“The house budget very much reflected the size, extensive landscaping and complexity of the build, which included contentious site access. It was briefed as both a family home but equally as a development opportunity by the owner-developer, requiring that the project be unique in the market — without limiting marketability. It was a financial success for the client as it sold recently for well in excess of market expectations.”
The building footprint was minimised with the retention of the tennis court, stepping of the building up the site to reduce excavation, minimising disturbance of the rockface in the street, and partial reuse of stone from the excavations and house demolition. “The build and design quality will ensure a long life for the building,” says Michael.
Architect: Shahe Simonian and Michael MacCormick (trading as MacCormick Simonian Architects)
Builder Pacific Plus Constructions
Interior design Edaa
Builder Pacific Plus Constructions (pacificpc.com.au)
Structural consultant SCP Consulting
Landscape consultant Jane Irwin Landscapes
Hydraulic consultant Whipps Wood Consulting
Lighting Filament Lighting
Planner Longitude Planning
Geotechnical engineer Douglass Partners
Fixtures and fittings
Sanitaryware Rogerseller (rogerseller.com.au)
Light fittings Artemide (artemide.com.au) and Filament Lighting (filamentlighting.com.au)
Internal roller blinds Silent Gliss (silentgliss.com.au)
Primary oven ILVE (ilve.com.au)
Cooktop ILVE (ilve.com.au)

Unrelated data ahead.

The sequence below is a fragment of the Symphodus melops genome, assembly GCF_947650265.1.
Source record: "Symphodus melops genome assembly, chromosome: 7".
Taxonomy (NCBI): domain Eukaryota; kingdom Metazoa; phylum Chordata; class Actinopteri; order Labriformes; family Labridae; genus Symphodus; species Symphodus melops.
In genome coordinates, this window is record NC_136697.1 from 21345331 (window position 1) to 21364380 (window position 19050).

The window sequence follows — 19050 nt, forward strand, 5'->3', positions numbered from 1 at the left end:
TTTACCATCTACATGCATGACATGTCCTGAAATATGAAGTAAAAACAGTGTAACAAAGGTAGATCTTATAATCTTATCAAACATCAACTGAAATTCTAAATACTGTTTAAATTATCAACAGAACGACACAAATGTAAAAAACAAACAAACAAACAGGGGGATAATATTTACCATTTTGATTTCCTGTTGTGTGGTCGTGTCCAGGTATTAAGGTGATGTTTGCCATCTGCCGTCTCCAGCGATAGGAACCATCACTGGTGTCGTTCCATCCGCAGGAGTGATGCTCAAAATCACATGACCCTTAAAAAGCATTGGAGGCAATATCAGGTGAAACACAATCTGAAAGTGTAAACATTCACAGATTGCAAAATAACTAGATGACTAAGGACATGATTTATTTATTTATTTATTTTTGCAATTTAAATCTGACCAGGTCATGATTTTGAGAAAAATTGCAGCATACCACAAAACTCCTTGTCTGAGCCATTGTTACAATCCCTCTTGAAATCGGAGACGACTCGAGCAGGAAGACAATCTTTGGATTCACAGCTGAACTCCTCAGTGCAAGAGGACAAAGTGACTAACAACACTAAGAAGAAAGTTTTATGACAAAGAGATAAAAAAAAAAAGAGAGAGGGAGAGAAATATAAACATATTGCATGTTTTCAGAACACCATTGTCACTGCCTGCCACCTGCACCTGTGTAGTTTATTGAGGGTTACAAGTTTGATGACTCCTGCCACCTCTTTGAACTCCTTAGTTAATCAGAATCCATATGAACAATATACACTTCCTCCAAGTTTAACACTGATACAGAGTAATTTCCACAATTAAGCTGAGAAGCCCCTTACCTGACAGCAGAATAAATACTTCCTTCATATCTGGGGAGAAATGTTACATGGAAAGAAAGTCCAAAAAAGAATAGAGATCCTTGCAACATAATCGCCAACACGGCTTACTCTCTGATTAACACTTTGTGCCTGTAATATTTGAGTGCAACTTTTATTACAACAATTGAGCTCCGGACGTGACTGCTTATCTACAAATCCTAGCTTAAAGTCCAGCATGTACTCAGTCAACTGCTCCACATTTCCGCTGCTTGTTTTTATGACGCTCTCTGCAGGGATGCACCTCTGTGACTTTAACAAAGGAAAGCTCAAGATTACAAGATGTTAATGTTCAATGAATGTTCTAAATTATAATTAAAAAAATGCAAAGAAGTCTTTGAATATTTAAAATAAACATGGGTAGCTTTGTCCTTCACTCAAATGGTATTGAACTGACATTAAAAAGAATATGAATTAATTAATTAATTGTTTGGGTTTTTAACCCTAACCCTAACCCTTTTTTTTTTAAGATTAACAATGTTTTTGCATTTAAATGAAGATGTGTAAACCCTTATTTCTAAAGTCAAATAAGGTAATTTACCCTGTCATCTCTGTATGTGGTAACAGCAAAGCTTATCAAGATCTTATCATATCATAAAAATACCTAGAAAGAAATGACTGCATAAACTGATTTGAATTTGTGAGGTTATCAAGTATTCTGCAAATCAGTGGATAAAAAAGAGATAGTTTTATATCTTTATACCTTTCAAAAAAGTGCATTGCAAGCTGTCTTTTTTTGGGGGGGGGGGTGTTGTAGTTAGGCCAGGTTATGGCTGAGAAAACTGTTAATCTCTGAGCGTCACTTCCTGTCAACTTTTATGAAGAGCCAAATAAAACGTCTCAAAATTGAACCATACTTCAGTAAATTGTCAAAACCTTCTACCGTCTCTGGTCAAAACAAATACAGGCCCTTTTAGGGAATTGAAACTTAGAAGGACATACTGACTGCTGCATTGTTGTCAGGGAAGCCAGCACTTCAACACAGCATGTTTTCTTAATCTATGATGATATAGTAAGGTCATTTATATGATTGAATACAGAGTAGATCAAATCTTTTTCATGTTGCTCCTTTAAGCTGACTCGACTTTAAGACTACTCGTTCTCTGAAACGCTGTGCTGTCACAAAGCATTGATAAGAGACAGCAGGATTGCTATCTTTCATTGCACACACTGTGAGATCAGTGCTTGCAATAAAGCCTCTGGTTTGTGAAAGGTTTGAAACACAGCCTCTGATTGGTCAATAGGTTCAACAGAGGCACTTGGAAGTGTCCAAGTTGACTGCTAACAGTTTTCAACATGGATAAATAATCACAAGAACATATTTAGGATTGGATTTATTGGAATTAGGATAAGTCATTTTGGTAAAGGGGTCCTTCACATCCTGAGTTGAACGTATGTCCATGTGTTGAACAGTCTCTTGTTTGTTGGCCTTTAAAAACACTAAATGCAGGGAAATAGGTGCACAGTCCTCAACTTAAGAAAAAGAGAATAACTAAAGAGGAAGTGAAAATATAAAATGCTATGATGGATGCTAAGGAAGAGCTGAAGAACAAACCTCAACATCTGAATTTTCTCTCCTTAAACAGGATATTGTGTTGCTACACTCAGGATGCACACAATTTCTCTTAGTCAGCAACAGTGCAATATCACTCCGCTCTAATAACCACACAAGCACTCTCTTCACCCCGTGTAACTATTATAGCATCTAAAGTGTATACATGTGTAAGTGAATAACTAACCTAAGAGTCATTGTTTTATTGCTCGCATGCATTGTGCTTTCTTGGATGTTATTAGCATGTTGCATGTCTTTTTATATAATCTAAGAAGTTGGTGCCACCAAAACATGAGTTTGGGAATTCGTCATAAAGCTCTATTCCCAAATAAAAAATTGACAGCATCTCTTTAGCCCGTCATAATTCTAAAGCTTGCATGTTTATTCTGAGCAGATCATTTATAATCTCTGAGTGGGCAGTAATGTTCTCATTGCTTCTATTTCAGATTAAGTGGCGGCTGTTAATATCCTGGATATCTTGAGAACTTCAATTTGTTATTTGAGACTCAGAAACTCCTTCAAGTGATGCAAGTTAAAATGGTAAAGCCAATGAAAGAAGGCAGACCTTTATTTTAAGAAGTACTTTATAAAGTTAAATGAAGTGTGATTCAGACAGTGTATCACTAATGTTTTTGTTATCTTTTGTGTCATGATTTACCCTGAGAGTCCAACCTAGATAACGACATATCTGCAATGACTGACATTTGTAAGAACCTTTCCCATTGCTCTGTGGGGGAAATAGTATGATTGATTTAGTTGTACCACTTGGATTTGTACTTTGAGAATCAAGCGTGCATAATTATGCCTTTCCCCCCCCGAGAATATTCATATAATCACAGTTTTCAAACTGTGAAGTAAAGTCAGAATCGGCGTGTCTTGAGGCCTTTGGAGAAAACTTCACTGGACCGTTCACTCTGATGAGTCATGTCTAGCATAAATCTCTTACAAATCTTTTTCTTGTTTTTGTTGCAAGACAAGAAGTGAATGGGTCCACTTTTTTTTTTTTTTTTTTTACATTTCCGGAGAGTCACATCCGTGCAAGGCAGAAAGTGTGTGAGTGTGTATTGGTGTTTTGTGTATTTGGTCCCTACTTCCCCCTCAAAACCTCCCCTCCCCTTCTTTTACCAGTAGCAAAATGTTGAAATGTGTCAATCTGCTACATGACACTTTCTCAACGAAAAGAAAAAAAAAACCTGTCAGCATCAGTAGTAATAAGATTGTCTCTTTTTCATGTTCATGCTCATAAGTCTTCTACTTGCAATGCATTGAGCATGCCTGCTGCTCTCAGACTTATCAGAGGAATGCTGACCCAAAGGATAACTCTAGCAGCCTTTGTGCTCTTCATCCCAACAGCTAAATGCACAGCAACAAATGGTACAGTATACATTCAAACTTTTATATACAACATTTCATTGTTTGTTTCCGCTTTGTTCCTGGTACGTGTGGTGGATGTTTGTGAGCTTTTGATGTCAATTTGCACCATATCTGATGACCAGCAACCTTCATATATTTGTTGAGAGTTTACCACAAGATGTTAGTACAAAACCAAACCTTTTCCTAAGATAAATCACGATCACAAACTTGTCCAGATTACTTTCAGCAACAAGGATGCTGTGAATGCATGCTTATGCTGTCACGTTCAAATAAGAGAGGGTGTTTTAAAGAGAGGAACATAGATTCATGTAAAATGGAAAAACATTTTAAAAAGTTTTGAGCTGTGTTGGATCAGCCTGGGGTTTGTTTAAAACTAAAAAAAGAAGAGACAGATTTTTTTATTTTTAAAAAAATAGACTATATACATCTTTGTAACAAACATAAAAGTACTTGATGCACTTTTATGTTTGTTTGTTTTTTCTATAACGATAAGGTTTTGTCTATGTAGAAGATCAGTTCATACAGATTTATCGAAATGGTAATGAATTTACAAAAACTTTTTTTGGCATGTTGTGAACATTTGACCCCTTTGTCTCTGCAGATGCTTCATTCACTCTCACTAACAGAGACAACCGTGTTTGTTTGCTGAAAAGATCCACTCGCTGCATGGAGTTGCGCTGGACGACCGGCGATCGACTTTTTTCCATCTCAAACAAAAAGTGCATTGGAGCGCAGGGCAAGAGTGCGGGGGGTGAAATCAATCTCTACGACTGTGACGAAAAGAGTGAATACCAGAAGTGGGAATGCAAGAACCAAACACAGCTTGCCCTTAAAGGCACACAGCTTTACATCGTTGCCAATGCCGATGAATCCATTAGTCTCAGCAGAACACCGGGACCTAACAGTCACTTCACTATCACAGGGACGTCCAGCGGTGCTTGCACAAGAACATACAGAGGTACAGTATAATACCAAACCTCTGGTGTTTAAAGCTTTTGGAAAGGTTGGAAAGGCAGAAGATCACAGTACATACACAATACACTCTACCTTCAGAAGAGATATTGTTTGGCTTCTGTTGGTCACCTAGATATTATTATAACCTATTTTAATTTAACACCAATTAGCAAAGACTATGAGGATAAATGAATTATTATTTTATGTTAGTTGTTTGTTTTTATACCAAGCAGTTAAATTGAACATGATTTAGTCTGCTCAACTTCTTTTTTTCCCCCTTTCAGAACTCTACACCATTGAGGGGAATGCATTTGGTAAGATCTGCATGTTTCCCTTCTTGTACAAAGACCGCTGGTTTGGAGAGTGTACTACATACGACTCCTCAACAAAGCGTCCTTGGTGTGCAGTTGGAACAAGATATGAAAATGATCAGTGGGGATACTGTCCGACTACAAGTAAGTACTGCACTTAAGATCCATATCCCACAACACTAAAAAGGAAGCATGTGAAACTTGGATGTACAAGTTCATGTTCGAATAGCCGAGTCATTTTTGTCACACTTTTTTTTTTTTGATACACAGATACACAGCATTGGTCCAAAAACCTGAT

Electric oven ILVE (ilve.com.au)
Rangehood Qasair (qasair.com.au)
Microwave Panasonic (panasonic.com.au)
Fridge/freezer Stainless-steel (ice + water) Fisher & Paykel (fisherpaykel.com.au)
Fridge Stainless-steel Fisher & Paykel (fisherpaykel.com.au)
Sinks Franke Kubus (franke.com)
Dishwasher Miele (miele.com.au)
Insinkerator ISE 100 (insinkerator.com.au)
Barbecue Electrolux (electrolux.com.au)
Wok burner Electrolux (electrolux.com.au)
Deep fryer ILVE (ilve.com.au)
Beverage centre 1 and 2 Vintec (vintec.com.au)
Integrated bar fridge Fisher & Paykel (fisherpaykel.com.au)
Dishwasher Miele fully integrated from Winning Appliances (winningappliances.com.au)
Sinks Franke Kubus Insinkerator
Washing machine Speed Queen top-load from Winning Appliances (winningappliances.com.au)
Dryer Speed Queen front-load 20 amp from Winning Appliances (winningappliances.com.au)
Floors generally Crema-Nova limestone and terraces(sealed)
Feature floors American oak (stained)
Internal doors Limed American oak
Kitchen and laundry benchtops Caesarstone and stainless steel
Cellar fit-out lining Moroccan terracotta tiles
Joinery finishes Combination of contemporary veneers and two-pack polyurethane paint
Carpet Wool (in bedrooms)
Door hardware Designer Doorware Siena levers
Written by Danielle Townsend
Photography by Huw Lambert